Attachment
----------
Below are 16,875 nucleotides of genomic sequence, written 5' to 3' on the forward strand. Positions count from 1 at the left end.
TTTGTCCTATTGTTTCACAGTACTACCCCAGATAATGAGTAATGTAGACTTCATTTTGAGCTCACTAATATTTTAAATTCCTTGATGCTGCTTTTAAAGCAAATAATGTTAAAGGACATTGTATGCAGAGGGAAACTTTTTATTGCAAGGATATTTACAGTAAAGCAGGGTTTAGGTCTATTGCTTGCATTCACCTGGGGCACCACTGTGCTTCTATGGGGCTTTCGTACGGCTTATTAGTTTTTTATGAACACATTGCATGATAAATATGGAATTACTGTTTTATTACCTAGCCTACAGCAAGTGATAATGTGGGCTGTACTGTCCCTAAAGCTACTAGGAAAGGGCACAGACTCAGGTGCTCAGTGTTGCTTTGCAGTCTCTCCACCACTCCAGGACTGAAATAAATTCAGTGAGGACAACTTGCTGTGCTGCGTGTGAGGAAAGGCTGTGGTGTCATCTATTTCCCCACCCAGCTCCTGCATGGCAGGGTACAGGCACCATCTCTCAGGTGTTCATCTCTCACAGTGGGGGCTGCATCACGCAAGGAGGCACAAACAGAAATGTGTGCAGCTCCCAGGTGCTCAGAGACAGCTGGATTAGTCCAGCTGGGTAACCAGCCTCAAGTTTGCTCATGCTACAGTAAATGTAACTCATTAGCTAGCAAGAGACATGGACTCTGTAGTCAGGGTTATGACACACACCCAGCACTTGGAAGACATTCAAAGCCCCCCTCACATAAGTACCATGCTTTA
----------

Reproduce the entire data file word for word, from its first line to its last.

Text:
Below are 16,875 nucleotides of genomic sequence, written 5' to 3' on the forward strand. Positions count from 1 at the left end.
TTTGTCCTATTGTTTCACAGTACTACCCCAGATAATGAGTAATGTAGACTTCATTTTGAGCTCACTAATATTTTAAATTCCTTGATGCTGCTTTTAAAGCAAATAATGTTAAAGGACATTGTATGCAGAGGGAAACTTTTTATTGCAAGGATATTTACAGTAAAGCAGGGTTTAGGTCTATTGCTTGCATTCACCTGGGGCACCACTGTGCTTCTATGGGGCTTTCGTACGGCTTATTAGTTTTTTATGAACACATTGCATGATAAATATGGAATTACTGTTTTATTACCTAGCCTACAGCAAGTGATAATGTGGGCTGTACTGTCCCTAAAGCTACTAGGAAAGGGCACAGACTCAGGTGCTCAGTGTTGCTTTGCAGTCTCTCCACCACTCCAGGACTGAAATAAATTCAGTGAGGACAACTTGCTGTGCTGCGTGTGAGGAAAGGCTGTGGTGTCATCTATTTCCCCACCCAGCTCCTGCATGGCAGGGTACAGGCACCATCTCTCAGGTGTTCATCTCTCACAGTGGGGGCTGCATCACGCAAGGAGGCACAAACAGAAATGTGTGCAGCTCCCAGGTGCTCAGAGACAGCTGGATTAGTCCAGCTGGGTAACCAGCCTCAAGTTTGCTCATGCTACAGTAAATGTAACTCATTAGCTAGCAAGAGACATGGACTCTGTAGTCAGGGTTATGACACACACCCAGCACTTGGAAGACATTCAAAGCCCCCCTCACATAAGTACCATGCTTTA